Learning to juggle can do you all sorts of favours—not only does it look great it’s also a form of enjoyable, and challenging, exercise. Just as importantly, recent scientific studies have linked juggling to major health benefits. We’ll reveal how this skill can improve your mental acuity (which we back up with handy scientific knowhow), and we’ll also provide you with a basic guide on how to master the art of juggling.
Juggling and your Brain
In The Science of Juggling (Peter J. Beek and Arthur Lewbel, 1995) ithe earliest depiction of juggling is from antiquity, circa 1781 B.C. In the tomb of an unknown Prince a piece of artwork was discovered displaying Egyptian women juggling amongst each other, clearly indicating this famous ability is an ancient skill. However, despite the amount of time humans have been juggling, the first scientific research into the process only occurred in 1903. In this study Edgar James Swift published an article in the American Journal of Psychology suggesting that there were benefits of juggling for the human brain. Further research was held in the following decades, and by the 1980s mathematical formulas were being investigated by scientists such as Paul Klimek. His work involved the meticulous analysis of juggling patterns; in extensive diagrams he revealed the numerical order in which items are thrown and caught, the name given to these patterns being “site-swap”.
Contemporary studies are ongoing and have primarily focused on the health benefits for the brain, with the most revealing results coming from Oxford University in 2009. Dr. Heidi Johansen-Berg’s investigation finally proved the actions involved in juggling lead to “changes in the white matter of the brain”. As the doctor clarified, “We have demonstrated that there are changes in the white matter of the brain—the bundles of nerve fibres that connect different parts of the brain—as a result of learning an entirely new skill.” From this research it is evident the mental processes involved in successful juggling improve the connectivity of the brain. Juggling specialists, such as JuggleFit, have clarified the activity will help: relieve stress, fight off Alzheimer’s disease, sharpen concentration, increase dexterity, ward off food cravings, and assist in the cessation of smoking. Obviously you can achieve many of these health benefits by simply keeping yourself active, as Dr. Johansen-Berg clarifies, “there is a ‘use it or lose it’ school of thought, in which any way of keeping the brain working is a good thing, such as going for a walk or doing a crossword.” Unlike these activities, it seems that the activity of juggling has particular significance for the human brain as it encourages nerve fibre growth. This promotes overall brain fitness and, as many scientists believe, can help ward off debilitating illnesses as a result. It has been postulated the practice of distinguishing between individual juggling balls is what promotes this nerve fibre growth, although it is clear more research is needed in order to fully understand just how juggling can help the human brain and its vast complexities. However, Dr. Johansen-Berg remains positive for the potential of juggling as a meditative aid, “Knowing that pathways in the brain can be enhanced may be significant in the long run in coming up with new treatments for neurological diseases, such as multiple sclerosis, where these pathways become degraded.”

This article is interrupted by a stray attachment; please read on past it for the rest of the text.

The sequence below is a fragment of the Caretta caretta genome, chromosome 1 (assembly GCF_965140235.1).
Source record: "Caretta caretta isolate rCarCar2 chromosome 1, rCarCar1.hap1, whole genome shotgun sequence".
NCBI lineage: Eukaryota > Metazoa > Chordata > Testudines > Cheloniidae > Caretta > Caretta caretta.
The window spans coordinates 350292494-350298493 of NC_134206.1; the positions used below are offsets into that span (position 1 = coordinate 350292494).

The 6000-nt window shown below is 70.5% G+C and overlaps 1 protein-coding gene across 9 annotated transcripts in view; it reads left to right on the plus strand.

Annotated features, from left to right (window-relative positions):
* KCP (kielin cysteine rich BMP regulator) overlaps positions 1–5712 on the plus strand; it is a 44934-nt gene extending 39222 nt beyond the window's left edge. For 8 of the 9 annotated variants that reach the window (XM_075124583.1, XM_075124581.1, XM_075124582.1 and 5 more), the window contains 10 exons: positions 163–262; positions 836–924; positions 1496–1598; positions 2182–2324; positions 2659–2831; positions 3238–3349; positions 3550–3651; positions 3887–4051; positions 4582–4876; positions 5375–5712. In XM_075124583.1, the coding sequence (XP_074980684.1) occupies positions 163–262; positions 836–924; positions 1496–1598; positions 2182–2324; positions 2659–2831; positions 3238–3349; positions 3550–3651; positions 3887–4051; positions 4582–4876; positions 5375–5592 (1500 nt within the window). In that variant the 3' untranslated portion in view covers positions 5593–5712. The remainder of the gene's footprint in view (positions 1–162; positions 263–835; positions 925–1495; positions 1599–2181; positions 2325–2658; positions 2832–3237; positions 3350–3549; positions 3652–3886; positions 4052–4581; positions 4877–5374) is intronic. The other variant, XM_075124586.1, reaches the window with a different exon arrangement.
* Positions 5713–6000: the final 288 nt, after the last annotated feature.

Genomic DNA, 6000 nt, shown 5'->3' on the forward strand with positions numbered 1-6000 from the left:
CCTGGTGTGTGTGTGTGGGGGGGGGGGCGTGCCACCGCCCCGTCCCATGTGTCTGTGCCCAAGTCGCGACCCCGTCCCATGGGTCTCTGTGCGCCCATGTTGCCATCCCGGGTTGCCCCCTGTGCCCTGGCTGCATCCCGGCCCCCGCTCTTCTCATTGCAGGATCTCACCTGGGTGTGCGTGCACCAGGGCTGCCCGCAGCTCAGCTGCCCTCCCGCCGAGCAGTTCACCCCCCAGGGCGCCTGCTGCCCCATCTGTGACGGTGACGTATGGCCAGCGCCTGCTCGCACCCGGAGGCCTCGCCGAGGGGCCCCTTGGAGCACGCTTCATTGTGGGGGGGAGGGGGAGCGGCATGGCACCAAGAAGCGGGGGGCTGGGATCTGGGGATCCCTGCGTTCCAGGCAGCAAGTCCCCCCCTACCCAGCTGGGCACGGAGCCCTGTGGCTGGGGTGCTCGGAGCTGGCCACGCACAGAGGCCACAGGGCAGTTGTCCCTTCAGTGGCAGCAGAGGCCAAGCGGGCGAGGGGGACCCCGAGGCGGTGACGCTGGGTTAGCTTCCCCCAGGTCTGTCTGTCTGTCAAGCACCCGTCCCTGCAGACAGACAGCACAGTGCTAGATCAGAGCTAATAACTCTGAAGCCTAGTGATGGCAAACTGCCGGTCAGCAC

This research suggests there are numerous promising and powerful healing abilities to tap into here, and with this in mind there is only the final issue of taking up this ancient trick yourself and learning how to juggle. We’ll give you a helping hand.
Learn How To Juggle
As noted on Juggling.org, “It is essential to practise in order to learn juggling. The simplest movement requires complex electrical/chemical circuitry within the brain. The study of this circuitry is fast becoming an important field of neuroscience.” From my experience I’d consider it vital to remember you will need patience when practicing—as a beginner, you will make a lot of mistakes. Whilst every individual will learn at a different rate, I found it took a few days of 30 minute sessions to build a clumsy technique up, and around a week to get the three ball cascade perfected.
The professionals put it this way, “Jugglers learn in a narrow focus situation. Recall how most people learn to read. First, they learn to recognize the letters (the ball or pin). Then they learn to recognize the word (the juggling pattern). However, once this basic juggling “pattern” (the word) has been learned, then the focus can shift to a higher level still (the words become a sentence). An example of this would be a juggler on a rola-bola [a balance board].” As the experts confirm, the only way to get anywhere with your juggling is to practice, “Neuroscience tells us practice creates or builds the desired pathways in the brain.” Once your mind understands these new electronic impulses then you will find yourself well on your way!
So how should you start out? Firstly you will need to get some beanbag juggling balls (pictured above—they’re cheap), or you could use household objects such as oranges, apples, or tennis balls. When you’re happy with your equipment take a look below at the perpetual motion image. This is the three ball cascade you’ll be learning; use this as a visual guide as it will prove very useful as a reference.
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